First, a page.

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The Improvised Superhero Movie – Review

For those attending the Melbourne Comedy Festival, you have a few more days to see the exciting and enjoyable ‘The Improvised Superhero Movie’ presented by The Improv Pit at the UBQ Basement Blackbox Theatre.

This delightful 60 minute show is unique to every performance since it is Improv comedy. For those who are unfamiliar with the live entertainment form of Improv Comedy, each show is made up completely on the spot, unscripted, by an ensemble of improvisers. Styles of Improv can be theatrical or competitive in content, and are inspired by audience suggestions. Due to the spontaneous nature of Improv, each performance is a unique one off and will never been seen ‘exactly’ that same way again.

The Improv Pit seem to perform in a style pretty notorious to Chicago, and The Improvised Superhero Movie reflects this. (Often jamming on a ‘game’ or ‘tilt’ in the scene work.) The format of the Superhero Movie unfolds in a progression of scenes, very closely resembling a format called the Harold (But not an actual Harold). Ensemble members contributing frequently and frenetically to the story line as it evolves.

The night I attended saw a Robot superhero navigate Asimov’s three laws of robotics, while seeking to vanquish a Wiccan-Eugenic Villain with their murderous pet lizard in tow. All of this unfolded in the unsuspecting suburb of Nunawading.

Most players had characters and scenes in which they could shine, and while some parts of the story became chaotic with improvisers speaking over each other, the ensemble frequently course corrected and came back to the story line.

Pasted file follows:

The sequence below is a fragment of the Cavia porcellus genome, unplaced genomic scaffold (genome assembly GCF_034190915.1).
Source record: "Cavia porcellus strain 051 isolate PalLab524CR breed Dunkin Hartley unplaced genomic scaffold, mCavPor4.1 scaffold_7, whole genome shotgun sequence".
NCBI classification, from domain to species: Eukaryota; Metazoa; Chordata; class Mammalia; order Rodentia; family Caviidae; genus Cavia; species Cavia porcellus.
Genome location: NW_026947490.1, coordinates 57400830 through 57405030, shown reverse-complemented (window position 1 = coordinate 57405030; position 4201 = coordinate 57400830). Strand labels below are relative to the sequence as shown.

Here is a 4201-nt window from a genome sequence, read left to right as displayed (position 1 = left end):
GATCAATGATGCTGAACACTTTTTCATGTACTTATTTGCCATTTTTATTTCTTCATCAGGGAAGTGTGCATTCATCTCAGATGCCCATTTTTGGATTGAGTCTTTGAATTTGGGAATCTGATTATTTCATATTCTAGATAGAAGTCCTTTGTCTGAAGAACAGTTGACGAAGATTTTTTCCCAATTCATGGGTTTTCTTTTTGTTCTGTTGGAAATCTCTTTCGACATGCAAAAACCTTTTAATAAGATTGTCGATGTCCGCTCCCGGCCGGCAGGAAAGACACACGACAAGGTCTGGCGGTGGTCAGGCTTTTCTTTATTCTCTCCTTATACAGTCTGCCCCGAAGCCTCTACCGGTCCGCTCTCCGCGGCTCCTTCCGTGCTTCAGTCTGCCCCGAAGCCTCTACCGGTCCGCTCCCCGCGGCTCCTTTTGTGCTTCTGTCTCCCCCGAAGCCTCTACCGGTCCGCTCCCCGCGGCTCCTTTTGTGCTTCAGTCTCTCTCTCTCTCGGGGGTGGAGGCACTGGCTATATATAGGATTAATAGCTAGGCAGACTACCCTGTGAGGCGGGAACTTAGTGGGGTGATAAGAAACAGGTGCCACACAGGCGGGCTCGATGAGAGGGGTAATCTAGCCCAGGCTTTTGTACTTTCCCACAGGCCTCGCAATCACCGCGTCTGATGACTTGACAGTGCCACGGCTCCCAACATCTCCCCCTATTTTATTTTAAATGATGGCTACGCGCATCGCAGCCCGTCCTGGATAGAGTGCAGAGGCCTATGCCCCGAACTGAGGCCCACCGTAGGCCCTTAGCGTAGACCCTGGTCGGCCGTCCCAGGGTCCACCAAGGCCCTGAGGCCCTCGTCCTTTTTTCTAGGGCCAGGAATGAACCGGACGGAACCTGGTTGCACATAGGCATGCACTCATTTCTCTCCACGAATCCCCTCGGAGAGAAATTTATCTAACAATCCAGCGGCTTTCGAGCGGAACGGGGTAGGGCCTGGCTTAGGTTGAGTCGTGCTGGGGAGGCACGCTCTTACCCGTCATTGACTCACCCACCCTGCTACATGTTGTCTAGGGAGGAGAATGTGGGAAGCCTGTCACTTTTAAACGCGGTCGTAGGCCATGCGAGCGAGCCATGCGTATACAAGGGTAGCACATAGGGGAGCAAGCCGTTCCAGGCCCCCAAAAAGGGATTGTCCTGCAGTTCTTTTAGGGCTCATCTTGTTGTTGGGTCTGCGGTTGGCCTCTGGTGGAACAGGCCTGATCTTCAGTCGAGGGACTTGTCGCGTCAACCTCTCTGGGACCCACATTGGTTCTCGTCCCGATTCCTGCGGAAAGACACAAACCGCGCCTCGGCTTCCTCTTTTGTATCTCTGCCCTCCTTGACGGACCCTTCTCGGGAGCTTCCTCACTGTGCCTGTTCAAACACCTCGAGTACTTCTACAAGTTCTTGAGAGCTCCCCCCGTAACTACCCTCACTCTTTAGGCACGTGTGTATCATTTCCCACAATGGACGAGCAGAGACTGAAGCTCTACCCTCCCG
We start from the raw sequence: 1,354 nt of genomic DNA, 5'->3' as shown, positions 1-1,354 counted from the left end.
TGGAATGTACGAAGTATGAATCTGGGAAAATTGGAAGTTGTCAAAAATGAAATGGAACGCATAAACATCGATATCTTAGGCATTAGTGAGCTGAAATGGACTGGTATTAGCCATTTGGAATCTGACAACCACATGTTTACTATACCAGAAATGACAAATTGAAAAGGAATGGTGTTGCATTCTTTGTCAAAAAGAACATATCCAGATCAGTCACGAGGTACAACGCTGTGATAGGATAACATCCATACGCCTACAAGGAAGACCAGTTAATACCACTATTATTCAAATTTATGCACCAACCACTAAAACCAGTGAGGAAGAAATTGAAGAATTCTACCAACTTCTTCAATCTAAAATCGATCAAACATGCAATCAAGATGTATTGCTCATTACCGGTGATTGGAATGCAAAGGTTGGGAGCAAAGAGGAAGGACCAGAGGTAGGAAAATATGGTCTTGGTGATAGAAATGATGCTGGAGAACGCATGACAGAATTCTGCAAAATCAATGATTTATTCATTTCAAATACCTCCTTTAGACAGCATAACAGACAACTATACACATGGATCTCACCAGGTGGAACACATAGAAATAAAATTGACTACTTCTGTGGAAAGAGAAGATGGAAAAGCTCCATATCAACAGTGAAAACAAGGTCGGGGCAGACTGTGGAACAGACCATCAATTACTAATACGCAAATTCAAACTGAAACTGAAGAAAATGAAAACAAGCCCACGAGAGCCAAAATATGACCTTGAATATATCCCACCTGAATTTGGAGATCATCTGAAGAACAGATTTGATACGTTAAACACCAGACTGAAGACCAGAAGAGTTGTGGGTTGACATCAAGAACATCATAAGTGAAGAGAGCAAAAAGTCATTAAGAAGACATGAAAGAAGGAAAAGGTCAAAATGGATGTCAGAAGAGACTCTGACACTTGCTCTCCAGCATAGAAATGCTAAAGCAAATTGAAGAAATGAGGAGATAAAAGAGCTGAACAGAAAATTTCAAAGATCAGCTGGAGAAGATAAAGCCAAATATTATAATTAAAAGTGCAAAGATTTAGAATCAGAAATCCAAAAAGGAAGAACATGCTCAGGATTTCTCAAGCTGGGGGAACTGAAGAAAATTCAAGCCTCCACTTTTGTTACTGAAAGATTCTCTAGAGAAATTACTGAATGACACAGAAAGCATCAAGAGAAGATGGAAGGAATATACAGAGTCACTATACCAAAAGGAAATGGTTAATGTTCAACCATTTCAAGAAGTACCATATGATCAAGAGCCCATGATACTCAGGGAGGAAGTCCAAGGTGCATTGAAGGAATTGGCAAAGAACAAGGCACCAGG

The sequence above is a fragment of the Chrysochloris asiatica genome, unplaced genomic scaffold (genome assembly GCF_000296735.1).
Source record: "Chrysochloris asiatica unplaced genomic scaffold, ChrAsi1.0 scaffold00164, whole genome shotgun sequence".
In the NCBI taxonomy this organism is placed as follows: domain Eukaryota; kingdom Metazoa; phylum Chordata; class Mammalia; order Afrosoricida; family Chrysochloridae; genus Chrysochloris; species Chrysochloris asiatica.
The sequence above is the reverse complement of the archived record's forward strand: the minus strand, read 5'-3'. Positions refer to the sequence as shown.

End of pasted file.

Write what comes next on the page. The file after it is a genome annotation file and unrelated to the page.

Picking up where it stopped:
Anybody newer to watching Improv comedy, the success of a show generally rests on the ensembles ability to listen, share and ‘yes, and’ each other. The work is elevated when improvisers fully commit to character choices and use physicality to flesh out the imaginative environment they are performing within. This was all on consistent display at the show I saw with players negotiating any blocks they had inadvertently given another in their enthusiasm.

For those attending who are concerned about being called on to provide a suggestion for the show, do not fear. Only once was the audience asked to yell out suggestions for The Improvised Superhero Movie, that being the title of that evenings movie at the top of the show. This ensemble doesn’t seem to warm up the audience prior to asking for the suggestion, so here’s a tip!

Feel free to brainstorm some fun titles of a superhero movie, that don’t already exist, prior to the show. It will give you something to yell out when asked as an audience to do so. This will avoid inducing the common audience reaction of ‘panic’ to come up with something on the spot. Leave that to the ensemble!

‘The Improvised Superhero Movie’ – UBQ Basement Blackbox Theatre

Thursday 20th April – 7.30 pm

Friday 21st April – 7.30 pm

Saturday 22nd April – 7.30 pm

Sunday 23rd April – 7.30 pm

This review also appears in On The House